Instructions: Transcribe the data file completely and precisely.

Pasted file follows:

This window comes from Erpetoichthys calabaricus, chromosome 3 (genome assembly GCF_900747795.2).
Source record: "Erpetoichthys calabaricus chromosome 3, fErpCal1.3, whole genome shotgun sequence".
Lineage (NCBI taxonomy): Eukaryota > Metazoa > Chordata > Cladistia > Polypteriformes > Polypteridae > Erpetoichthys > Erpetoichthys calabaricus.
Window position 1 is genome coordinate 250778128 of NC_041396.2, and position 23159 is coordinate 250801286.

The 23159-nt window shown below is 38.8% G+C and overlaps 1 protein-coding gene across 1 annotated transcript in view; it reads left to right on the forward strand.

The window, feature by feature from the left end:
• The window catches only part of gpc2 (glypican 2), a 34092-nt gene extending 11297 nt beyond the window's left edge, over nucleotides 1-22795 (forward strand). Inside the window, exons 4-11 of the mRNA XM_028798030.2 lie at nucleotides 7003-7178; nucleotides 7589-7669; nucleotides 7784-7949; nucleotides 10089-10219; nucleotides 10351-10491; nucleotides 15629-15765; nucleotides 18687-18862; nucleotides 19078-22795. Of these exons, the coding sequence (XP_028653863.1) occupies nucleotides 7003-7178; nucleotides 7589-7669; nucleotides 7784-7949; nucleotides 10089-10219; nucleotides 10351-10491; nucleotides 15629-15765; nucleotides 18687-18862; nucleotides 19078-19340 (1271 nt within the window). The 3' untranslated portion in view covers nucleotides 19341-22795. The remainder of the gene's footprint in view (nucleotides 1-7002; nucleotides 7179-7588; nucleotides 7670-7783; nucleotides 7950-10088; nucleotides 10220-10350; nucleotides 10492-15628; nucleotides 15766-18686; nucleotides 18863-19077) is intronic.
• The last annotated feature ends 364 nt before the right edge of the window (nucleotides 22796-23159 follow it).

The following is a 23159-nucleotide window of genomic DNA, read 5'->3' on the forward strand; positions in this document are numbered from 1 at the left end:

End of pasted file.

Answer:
This window comes from Erpetoichthys calabaricus, chromosome 3 (genome assembly GCF_900747795.2).
Source record: "Erpetoichthys calabaricus chromosome 3, fErpCal1.3, whole genome shotgun sequence".
Lineage (NCBI taxonomy): Eukaryota > Metazoa > Chordata > Cladistia > Polypteriformes > Polypteridae > Erpetoichthys > Erpetoichthys calabaricus.
Window position 1 is genome coordinate 250778128 of NC_041396.2, and position 23159 is coordinate 250801286.

The 23159-nt window shown below is 38.8% G+C and overlaps 1 protein-coding gene across 1 annotated transcript in view; it reads left to right on the forward strand.

The window, feature by feature from the left end:
• The window catches only part of gpc2 (glypican 2), a 34092-nt gene extending 11297 nt beyond the window's left edge, over nucleotides 1-22795 (forward strand). Inside the window, exons 4-11 of the mRNA XM_028798030.2 lie at nucleotides 7003-7178; nucleotides 7589-7669; nucleotides 7784-7949; nucleotides 10089-10219; nucleotides 10351-10491; nucleotides 15629-15765; nucleotides 18687-18862; nucleotides 19078-22795. Of these exons, the coding sequence (XP_028653863.1) occupies nucleotides 7003-7178; nucleotides 7589-7669; nucleotides 7784-7949; nucleotides 10089-10219; nucleotides 10351-10491; nucleotides 15629-15765; nucleotides 18687-18862; nucleotides 19078-19340 (1271 nt within the window). The 3' untranslated portion in view covers nucleotides 19341-22795. The remainder of the gene's footprint in view (nucleotides 1-7002; nucleotides 7179-7588; nucleotides 7670-7783; nucleotides 7950-10088; nucleotides 10220-10350; nucleotides 10492-15628; nucleotides 15766-18686; nucleotides 18863-19077) is intronic.
• The last annotated feature ends 364 nt before the right edge of the window (nucleotides 22796-23159 follow it).

The following is a 23159-nucleotide window of genomic DNA, read 5'->3' on the forward strand; positions in this document are numbered from 1 at the left end: